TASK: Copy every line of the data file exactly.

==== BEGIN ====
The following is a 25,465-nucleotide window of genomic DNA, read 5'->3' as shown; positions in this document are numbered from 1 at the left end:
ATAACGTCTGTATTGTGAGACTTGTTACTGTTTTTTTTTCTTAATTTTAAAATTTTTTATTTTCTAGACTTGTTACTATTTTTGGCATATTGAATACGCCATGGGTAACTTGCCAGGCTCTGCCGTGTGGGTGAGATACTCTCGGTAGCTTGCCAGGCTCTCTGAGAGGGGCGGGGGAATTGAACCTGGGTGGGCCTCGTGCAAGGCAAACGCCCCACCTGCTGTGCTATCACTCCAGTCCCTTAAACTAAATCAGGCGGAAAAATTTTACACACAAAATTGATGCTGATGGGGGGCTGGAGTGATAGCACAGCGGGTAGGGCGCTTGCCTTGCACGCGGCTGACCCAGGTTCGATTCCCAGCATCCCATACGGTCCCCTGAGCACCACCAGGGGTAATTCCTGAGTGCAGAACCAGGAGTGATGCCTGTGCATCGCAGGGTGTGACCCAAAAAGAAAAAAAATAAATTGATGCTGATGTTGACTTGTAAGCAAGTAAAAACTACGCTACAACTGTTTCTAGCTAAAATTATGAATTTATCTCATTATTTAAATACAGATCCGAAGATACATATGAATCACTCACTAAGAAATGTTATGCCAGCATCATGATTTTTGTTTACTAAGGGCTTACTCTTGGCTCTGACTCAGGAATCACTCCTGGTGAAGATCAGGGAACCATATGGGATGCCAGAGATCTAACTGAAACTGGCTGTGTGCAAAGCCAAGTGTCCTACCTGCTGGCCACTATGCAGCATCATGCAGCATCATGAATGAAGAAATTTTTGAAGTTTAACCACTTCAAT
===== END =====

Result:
The following is a 25,465-nucleotide window of genomic DNA, read 5'->3' as shown; positions in this document are numbered from 1 at the left end:
ATAACGTCTGTATTGTGAGACTTGTTACTGTTTTTTTTTCTTAATTTTAAAATTTTTTATTTTCTAGACTTGTTACTATTTTTGGCATATTGAATACGCCATGGGTAACTTGCCAGGCTCTGCCGTGTGGGTGAGATACTCTCGGTAGCTTGCCAGGCTCTCTGAGAGGGGCGGGGGAATTGAACCTGGGTGGGCCTCGTGCAAGGCAAACGCCCCACCTGCTGTGCTATCACTCCAGTCCCTTAAACTAAATCAGGCGGAAAAATTTTACACACAAAATTGATGCTGATGGGGGGCTGGAGTGATAGCACAGCGGGTAGGGCGCTTGCCTTGCACGCGGCTGACCCAGGTTCGATTCCCAGCATCCCATACGGTCCCCTGAGCACCACCAGGGGTAATTCCTGAGTGCAGAACCAGGAGTGATGCCTGTGCATCGCAGGGTGTGACCCAAAAAGAAAAAAAATAAATTGATGCTGATGTTGACTTGTAAGCAAGTAAAAACTACGCTACAACTGTTTCTAGCTAAAATTATGAATTTATCTCATTATTTAAATACAGATCCGAAGATACATATGAATCACTCACTAAGAAATGTTATGCCAGCATCATGATTTTTGTTTACTAAGGGCTTACTCTTGGCTCTGACTCAGGAATCACTCCTGGTGAAGATCAGGGAACCATATGGGATGCCAGAGATCTAACTGAAACTGGCTGTGTGCAAAGCCAAGTGTCCTACCTGCTGGCCACTATGCAGCATCATGCAGCATCATGAATGAAGAAATTTTTGAAGTTTAACCACTTCAAT